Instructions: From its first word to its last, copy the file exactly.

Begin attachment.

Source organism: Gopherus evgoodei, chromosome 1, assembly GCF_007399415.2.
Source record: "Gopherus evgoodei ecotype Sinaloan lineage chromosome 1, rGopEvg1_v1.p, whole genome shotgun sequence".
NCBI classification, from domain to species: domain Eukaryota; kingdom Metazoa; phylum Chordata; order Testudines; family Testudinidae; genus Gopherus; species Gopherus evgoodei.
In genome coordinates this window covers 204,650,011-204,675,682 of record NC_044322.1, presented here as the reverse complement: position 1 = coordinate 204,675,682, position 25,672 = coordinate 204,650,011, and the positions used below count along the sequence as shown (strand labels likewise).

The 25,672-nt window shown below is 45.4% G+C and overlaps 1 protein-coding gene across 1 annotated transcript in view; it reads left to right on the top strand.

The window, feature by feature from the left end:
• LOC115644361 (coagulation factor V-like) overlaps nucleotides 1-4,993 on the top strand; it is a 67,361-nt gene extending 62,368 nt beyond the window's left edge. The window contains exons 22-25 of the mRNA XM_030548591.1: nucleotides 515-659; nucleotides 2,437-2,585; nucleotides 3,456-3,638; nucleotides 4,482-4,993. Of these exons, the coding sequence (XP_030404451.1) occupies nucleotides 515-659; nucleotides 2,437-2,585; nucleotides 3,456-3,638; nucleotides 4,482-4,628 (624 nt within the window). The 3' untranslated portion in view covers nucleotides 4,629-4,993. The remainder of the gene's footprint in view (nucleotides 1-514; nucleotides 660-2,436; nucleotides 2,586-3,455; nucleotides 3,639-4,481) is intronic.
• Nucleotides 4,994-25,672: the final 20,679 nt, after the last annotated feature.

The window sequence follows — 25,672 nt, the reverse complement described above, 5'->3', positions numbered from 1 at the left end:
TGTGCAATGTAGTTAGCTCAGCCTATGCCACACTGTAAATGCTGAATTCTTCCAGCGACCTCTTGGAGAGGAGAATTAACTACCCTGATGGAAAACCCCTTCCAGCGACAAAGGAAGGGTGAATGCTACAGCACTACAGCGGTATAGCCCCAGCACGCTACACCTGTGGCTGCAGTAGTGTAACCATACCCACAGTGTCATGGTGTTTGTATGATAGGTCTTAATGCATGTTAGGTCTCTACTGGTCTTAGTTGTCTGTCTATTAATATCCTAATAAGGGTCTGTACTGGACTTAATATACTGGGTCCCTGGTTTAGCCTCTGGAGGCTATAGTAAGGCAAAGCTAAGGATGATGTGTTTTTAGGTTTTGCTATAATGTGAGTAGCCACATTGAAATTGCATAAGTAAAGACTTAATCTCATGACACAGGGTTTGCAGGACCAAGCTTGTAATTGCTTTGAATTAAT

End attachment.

Source organism: Gopherus evgoodei, chromosome 1, assembly GCF_007399415.2.
Source record: "Gopherus evgoodei ecotype Sinaloan lineage chromosome 1, rGopEvg1_v1.p, whole genome shotgun sequence".
NCBI classification, from domain to species: domain Eukaryota; kingdom Metazoa; phylum Chordata; order Testudines; family Testudinidae; genus Gopherus; species Gopherus evgoodei.
In genome coordinates this window covers 204,650,011-204,675,682 of record NC_044322.1, presented here as the reverse complement: position 1 = coordinate 204,675,682, position 25,672 = coordinate 204,650,011, and the positions used below count along the sequence as shown (strand labels likewise).

The 25,672-nt window shown below is 45.4% G+C and overlaps 1 protein-coding gene across 1 annotated transcript in view; it reads left to right on the top strand.

The window, feature by feature from the left end:
• LOC115644361 (coagulation factor V-like) overlaps nucleotides 1-4,993 on the top strand; it is a 67,361-nt gene extending 62,368 nt beyond the window's left edge. The window contains exons 22-25 of the mRNA XM_030548591.1: nucleotides 515-659; nucleotides 2,437-2,585; nucleotides 3,456-3,638; nucleotides 4,482-4,993. Of these exons, the coding sequence (XP_030404451.1) occupies nucleotides 515-659; nucleotides 2,437-2,585; nucleotides 3,456-3,638; nucleotides 4,482-4,628 (624 nt within the window). The 3' untranslated portion in view covers nucleotides 4,629-4,993. The remainder of the gene's footprint in view (nucleotides 1-514; nucleotides 660-2,436; nucleotides 2,586-3,455; nucleotides 3,639-4,481) is intronic.
• Nucleotides 4,994-25,672: the final 20,679 nt, after the last annotated feature.

The window sequence follows — 25,672 nt, the reverse complement described above, 5'->3', positions numbered from 1 at the left end:
TGTGCAATGTAGTTAGCTCAGCCTATGCCACACTGTAAATGCTGAATTCTTCCAGCGACCTCTTGGAGAGGAGAATTAACTACCCTGATGGAAAACCCCTTCCAGCGACAAAGGAAGGGTGAATGCTACAGCACTACAGCGGTATAGCCCCAGCACGCTACACCTGTGGCTGCAGTAGTGTAACCATACCCACAGTGTCATGGTGTTTGTATGATAGGTCTTAATGCATGTTAGGTCTCTACTGGTCTTAGTTGTCTGTCTATTAATATCCTAATAAGGGTCTGTACTGGACTTAATATACTGGGTCCCTGGTTTAGCCTCTGGAGGCTATAGTAAGGCAAAGCTAAGGATGATGTGTTTTTAGGTTTTGCTATAATGTGAGTAGCCACATTGAAATTGCATAAGTAAAGACTTAATCTCATGACACAGGGTTTGCAGGACCAAGCTTGTAATTGCTTTGAATTAAT